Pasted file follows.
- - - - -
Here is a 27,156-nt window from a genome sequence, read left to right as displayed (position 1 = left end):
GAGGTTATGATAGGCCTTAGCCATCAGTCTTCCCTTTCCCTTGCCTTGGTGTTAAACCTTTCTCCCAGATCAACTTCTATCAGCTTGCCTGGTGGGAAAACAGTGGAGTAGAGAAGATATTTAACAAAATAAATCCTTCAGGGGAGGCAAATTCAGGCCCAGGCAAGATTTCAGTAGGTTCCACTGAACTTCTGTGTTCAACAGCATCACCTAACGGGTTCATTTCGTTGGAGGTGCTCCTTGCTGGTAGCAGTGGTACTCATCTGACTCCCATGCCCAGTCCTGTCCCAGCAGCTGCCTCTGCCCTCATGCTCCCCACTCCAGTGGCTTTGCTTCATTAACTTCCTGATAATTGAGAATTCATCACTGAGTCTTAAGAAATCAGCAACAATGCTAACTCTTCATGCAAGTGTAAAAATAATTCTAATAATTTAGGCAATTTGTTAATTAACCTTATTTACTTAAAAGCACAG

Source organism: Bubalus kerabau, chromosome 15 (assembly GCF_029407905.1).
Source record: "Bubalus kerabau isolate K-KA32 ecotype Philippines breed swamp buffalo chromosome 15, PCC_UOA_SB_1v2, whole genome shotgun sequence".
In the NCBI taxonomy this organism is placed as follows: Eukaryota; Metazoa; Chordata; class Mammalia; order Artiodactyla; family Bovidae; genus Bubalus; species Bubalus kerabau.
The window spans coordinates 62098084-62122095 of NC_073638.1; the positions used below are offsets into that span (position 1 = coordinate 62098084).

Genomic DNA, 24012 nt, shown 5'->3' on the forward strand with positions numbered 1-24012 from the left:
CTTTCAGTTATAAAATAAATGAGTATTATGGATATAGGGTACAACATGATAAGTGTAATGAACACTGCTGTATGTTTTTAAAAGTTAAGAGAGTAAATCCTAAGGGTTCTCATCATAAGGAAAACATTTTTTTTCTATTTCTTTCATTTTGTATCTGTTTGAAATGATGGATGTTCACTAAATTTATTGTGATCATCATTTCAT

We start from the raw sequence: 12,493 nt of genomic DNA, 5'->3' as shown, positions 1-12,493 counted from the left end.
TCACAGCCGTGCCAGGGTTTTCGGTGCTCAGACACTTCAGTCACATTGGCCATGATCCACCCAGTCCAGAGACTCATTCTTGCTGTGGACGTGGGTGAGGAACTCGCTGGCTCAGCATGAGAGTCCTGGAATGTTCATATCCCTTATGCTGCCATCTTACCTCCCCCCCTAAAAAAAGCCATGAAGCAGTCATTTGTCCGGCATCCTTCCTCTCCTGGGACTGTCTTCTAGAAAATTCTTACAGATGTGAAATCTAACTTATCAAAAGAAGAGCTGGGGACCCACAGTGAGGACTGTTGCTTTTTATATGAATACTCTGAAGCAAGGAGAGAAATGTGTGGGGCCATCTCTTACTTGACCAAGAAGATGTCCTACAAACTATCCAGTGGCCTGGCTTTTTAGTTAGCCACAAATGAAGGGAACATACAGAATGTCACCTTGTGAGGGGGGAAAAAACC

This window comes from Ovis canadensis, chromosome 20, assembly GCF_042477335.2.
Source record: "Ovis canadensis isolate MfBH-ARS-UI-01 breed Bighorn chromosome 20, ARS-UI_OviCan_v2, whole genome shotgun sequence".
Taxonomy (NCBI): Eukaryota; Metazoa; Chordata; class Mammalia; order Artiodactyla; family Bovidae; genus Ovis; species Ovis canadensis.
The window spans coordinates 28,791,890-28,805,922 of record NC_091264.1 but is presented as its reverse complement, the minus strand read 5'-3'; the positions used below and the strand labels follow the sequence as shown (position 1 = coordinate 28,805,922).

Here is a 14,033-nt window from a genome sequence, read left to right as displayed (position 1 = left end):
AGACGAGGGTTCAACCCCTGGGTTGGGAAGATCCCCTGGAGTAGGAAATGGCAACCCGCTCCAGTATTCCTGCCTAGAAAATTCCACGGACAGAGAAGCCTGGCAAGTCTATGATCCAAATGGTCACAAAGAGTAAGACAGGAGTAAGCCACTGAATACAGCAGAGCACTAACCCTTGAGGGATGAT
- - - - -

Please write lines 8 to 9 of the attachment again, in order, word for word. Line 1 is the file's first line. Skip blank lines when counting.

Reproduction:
CTTTCAGTTATAAAATAAATGAGTATTATGGATATAGGGTACAACATGATAAGTGTAATGAACACTGCTGTATGTTTTTAAAAGTTAAGAGAGTAAATCCTAAGGGTTCTCATCATAAGGAAAACATTTTTTTTCTATTTCTTTCATTTTGTATCTGTTTGAAATGATGGATGTTCACTAAATTTATTGTGATCATCATTTCAT

We start from the raw sequence: 12,493 nt of genomic DNA, 5'->3' as shown, positions 1-12,493 counted from the left end.